strong candidate for the May elections, especially given the political boost
that Hamas may get from the current Islamist electoral wave in the Arab
Furthermore, this school is seen as viewing Palestinian defiance as
virtually cost-free internationally. The popular unaccommodating image
of Prime Minister Binyamin Netanyahu makes him an easy target, and both
the Europeans and Arabs often assume that he is therefore the cause of
On the Israeli side, the policy debate in 2012 will center on
whether there is any value in yielding to Palestinian demands on non-territorial
issues if a full peace deal is out of reach. Foreign Minister Avigdor Lieberman
identifies strongly with this view.
A contrasting view comes from key
parts of the Israeli defense establishment, which views the threat of a nuclear
Iran as strong motivation for credible progress between Israel and the
Palestinians. Three points make up this line of reasoning: first, that
progress between Israel and the Palestinians could eventually lead to
negotiations that would help to insulate the PA against any Arab Awakening
revolts. Second, progress on the peace process front could allow Israel to focus
more of its policymaking efforts on combating the Iran nuclear threat. Third,
progress with the Palestinians could only benefit Israel as it seeks to reach
out to various regional Arabs on the Iranian issue, and as it seeks to salvage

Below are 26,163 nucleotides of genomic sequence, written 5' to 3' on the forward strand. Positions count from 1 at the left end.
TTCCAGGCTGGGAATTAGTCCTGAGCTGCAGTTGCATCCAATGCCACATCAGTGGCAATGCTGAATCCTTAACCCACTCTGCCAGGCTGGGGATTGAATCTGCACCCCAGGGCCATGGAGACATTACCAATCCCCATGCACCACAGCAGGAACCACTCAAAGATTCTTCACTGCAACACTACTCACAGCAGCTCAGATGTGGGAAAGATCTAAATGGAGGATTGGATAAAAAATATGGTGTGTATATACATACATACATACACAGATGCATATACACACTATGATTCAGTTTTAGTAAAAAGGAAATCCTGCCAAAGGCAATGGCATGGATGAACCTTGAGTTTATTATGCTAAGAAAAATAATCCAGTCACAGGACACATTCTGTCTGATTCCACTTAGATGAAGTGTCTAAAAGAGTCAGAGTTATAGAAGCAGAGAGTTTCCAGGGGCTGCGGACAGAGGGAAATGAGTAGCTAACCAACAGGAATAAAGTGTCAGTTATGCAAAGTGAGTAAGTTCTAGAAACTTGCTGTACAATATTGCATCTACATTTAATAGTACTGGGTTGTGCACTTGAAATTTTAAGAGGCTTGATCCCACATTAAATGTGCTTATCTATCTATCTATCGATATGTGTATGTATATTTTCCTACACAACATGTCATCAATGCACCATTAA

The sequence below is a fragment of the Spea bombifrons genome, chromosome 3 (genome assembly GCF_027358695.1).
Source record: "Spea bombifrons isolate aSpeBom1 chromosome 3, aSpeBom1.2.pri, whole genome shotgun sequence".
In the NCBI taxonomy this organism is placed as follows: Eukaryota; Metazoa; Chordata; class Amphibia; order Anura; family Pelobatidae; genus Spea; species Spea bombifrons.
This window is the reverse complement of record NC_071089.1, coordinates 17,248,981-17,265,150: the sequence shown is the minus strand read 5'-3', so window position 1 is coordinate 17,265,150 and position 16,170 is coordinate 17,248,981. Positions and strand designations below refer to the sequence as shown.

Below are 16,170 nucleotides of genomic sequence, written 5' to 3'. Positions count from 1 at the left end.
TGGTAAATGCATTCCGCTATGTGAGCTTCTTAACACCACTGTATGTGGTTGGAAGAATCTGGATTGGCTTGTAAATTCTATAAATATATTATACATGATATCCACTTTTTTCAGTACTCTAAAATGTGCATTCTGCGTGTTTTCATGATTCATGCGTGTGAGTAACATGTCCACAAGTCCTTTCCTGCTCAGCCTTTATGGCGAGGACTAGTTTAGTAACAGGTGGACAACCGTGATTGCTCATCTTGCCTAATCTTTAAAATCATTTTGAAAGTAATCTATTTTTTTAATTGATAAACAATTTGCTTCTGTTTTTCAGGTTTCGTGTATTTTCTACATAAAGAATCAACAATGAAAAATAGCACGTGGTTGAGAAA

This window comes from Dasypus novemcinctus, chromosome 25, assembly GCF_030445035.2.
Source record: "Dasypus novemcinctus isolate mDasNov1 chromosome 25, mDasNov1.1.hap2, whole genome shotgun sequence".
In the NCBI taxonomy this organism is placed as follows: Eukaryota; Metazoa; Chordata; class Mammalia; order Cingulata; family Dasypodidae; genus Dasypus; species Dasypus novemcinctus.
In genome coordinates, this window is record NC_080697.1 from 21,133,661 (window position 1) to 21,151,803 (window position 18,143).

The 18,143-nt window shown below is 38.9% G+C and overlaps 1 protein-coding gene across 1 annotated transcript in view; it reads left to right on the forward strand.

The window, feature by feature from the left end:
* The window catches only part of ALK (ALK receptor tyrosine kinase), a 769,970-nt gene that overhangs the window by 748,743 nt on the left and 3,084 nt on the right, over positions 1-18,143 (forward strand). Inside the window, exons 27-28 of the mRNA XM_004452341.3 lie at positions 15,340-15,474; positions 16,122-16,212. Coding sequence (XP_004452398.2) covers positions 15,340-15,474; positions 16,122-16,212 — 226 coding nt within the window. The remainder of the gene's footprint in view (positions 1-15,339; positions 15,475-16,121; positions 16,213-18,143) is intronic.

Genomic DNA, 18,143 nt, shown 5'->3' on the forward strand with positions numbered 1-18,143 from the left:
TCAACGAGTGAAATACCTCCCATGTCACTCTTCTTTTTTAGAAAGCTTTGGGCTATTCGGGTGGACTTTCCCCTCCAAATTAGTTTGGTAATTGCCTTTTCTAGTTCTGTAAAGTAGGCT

its relationship with the Egyptian military—seen by Israel as key to preserving
the bilateral peace treaty.
One might add a fourth reason, as well. Any
progress by Netanyahu in 2012 would serve to counter the prevalent notion that
only US pressure can spur Israeli steps towards peace. Paralysis in 2012 would
only strengthen this argument, which is certainly not in Netanyahu’s
Some ministers and officials close to Netanyahu suggest Israel could
accept progress on the ground if the Palestinians provide a quid pro
quo. In other words, only if the Palestinians suspend their diplomatic
efforts at the UN and other international agencies will they win any
reciprocal Israeli action. It is this tradeoff that could pit the
different sides of the Palestinian debate: those favoring progress on
the ground versus those who want to wage a diplomatic defiant approach
against Israel at the UN elsewhere.
current concern for the peace process is not what will or will not happen this
week in Amman, but rather how policy debates in Jerusalem and Ramallah will
shape a year of zero expectations. On the more optimistic note, when there are
no expectations, they can be easily exceeded. On the less hopeful note, zero
expectations, however, does not mean zero consequences. Given the current
turmoil in the region, 2012 could be a very consequential year.
Makovsky is the Ziegler Distinguished Fellow and Director of the Project on the
Middle East Peace Process at the Washington Institute for Near East Policy. He
is an adjunct professor of Middle East Studies at Johns Hopkins University’s
Paul H. Nitze School of Advanced International Studies.